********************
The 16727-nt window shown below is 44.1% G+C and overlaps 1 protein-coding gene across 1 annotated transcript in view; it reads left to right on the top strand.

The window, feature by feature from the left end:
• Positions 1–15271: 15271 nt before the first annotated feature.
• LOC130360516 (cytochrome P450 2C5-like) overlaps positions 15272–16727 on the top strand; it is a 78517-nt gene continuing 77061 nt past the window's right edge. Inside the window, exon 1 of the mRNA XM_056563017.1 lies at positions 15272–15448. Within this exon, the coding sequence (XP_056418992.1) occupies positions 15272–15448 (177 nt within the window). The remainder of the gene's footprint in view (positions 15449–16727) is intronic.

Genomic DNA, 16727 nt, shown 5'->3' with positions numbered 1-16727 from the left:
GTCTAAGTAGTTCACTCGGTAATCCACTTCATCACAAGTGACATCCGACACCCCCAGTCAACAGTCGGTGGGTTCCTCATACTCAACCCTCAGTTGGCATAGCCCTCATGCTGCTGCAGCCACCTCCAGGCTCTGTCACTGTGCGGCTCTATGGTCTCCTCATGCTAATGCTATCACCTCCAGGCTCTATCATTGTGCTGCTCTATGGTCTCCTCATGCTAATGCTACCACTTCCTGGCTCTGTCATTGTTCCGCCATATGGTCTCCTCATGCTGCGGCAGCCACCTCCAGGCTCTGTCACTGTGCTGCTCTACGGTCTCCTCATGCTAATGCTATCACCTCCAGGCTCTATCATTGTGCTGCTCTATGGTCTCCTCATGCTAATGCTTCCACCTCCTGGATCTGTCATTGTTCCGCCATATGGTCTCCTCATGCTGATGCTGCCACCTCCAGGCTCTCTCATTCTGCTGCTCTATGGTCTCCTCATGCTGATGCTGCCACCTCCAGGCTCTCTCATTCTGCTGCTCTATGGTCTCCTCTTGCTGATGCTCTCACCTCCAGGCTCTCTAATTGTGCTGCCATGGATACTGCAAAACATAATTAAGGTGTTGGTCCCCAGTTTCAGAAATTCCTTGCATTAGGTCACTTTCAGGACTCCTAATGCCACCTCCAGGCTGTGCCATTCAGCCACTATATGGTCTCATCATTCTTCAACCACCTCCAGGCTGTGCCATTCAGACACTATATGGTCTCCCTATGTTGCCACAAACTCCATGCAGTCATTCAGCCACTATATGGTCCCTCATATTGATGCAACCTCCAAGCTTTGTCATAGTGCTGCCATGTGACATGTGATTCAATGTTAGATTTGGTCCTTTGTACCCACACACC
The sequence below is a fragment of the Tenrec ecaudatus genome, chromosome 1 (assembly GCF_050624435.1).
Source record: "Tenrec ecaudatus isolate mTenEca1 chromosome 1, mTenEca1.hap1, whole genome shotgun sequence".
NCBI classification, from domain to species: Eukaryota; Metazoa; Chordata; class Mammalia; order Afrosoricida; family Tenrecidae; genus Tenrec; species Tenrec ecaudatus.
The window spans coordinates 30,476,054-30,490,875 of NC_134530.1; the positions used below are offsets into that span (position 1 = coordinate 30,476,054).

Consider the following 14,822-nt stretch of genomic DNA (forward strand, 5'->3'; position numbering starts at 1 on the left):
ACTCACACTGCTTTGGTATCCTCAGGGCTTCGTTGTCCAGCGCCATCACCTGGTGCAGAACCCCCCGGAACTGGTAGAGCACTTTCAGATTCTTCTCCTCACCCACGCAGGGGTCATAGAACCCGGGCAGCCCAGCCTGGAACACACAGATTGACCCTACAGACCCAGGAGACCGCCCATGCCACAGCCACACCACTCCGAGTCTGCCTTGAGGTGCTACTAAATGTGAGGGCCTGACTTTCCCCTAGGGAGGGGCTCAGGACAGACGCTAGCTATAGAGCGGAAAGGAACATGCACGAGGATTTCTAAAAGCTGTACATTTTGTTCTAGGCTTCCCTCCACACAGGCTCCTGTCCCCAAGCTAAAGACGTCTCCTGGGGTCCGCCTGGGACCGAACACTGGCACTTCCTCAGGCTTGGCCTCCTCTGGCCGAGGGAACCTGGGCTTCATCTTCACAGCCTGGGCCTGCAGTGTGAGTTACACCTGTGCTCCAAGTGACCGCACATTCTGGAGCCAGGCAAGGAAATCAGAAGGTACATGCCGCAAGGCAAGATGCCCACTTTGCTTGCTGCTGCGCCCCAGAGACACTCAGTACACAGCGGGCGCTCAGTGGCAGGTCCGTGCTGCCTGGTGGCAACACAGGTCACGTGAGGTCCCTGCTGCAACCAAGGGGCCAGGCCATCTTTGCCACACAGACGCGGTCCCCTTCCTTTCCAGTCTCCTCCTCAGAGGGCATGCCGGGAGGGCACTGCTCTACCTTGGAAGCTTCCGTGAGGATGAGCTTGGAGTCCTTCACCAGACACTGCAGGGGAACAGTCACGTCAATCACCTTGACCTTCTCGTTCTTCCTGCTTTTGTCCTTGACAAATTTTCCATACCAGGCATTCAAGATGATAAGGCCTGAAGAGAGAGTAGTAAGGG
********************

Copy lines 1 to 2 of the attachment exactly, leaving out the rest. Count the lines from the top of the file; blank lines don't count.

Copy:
The 16727-nt window shown below is 44.1% G+C and overlaps 1 protein-coding gene across 1 annotated transcript in view; it reads left to right on the top strand.

The window, feature by feature from the left end: